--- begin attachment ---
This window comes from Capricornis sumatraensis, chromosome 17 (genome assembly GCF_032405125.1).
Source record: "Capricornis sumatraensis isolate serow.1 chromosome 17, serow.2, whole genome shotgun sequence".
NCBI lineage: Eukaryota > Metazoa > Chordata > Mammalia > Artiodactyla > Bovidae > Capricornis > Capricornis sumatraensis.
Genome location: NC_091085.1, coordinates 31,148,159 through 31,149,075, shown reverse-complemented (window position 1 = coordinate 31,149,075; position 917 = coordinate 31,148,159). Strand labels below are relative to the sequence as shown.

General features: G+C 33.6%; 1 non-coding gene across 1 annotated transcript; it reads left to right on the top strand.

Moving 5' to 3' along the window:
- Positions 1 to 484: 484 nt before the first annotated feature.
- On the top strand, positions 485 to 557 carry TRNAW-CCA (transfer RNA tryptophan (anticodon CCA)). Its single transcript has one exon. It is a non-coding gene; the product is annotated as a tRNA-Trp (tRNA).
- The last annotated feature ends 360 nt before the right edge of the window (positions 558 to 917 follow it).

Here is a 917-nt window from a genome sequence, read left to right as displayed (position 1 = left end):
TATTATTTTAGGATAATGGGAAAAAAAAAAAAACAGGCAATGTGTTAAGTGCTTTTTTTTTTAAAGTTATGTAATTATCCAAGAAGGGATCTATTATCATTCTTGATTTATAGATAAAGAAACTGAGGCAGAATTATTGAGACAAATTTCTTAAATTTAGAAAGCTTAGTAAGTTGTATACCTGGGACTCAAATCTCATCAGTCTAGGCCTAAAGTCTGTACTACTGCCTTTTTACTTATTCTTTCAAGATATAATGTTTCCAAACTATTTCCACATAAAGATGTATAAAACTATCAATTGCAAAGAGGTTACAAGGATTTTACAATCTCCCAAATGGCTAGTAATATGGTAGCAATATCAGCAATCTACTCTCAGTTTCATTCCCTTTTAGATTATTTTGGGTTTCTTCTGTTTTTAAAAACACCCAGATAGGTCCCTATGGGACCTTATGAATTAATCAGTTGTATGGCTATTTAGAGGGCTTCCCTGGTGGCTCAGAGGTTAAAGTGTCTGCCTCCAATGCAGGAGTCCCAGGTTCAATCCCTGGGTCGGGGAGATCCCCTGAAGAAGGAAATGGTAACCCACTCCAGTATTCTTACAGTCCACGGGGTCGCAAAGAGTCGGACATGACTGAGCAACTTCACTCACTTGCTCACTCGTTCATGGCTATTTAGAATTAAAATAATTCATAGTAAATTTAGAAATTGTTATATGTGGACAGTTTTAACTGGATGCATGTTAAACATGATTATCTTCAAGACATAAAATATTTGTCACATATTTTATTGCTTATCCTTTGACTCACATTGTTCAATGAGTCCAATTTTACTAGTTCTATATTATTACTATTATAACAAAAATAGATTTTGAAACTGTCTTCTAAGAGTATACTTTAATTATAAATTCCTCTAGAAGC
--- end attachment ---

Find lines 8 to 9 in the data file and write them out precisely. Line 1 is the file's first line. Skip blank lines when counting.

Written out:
- On the top strand, positions 485 to 557 carry TRNAW-CCA (transfer RNA tryptophan (anticodon CCA)). Its single transcript has one exon. It is a non-coding gene; the product is annotated as a tRNA-Trp (tRNA).
- The last annotated feature ends 360 nt before the right edge of the window (positions 558 to 917 follow it).